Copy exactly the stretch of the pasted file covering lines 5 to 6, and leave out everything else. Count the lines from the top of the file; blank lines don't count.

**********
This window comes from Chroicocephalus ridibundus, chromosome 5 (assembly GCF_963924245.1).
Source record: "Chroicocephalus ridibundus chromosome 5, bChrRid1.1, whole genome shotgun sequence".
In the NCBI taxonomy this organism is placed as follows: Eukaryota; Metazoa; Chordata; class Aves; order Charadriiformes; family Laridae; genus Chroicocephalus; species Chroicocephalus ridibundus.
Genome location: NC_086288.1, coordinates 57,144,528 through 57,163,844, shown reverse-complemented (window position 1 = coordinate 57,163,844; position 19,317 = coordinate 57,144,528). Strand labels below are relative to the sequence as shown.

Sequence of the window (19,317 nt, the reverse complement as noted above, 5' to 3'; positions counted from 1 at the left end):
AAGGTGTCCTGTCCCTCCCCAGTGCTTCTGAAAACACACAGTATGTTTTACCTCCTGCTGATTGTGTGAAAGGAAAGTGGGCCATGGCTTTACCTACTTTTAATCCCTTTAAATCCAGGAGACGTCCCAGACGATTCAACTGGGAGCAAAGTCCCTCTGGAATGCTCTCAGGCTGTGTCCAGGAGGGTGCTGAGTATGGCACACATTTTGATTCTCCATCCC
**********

Sequence of the window (19,317 nt, the reverse complement as noted above, 5' to 3'; positions counted from 1 at the left end):
AAGGTGTCCTGTCCCTCCCCAGTGCTTCTGAAAACACACAGTATGTTTTACCTCCTGCTGATTGTGTGAAAGGAAAGTGGGCCATGGCTTTACCTACTTTTAATCCCTTTAAATCCAGGAGACGTCCCAGACGATTCAACTGGGAGCAAAGTCCCTCTGGAATGCTCTCAGGCTGTGTCCAGGAGGGTGCTGAGTATGGCACACATTTTGATTCTCCATCCC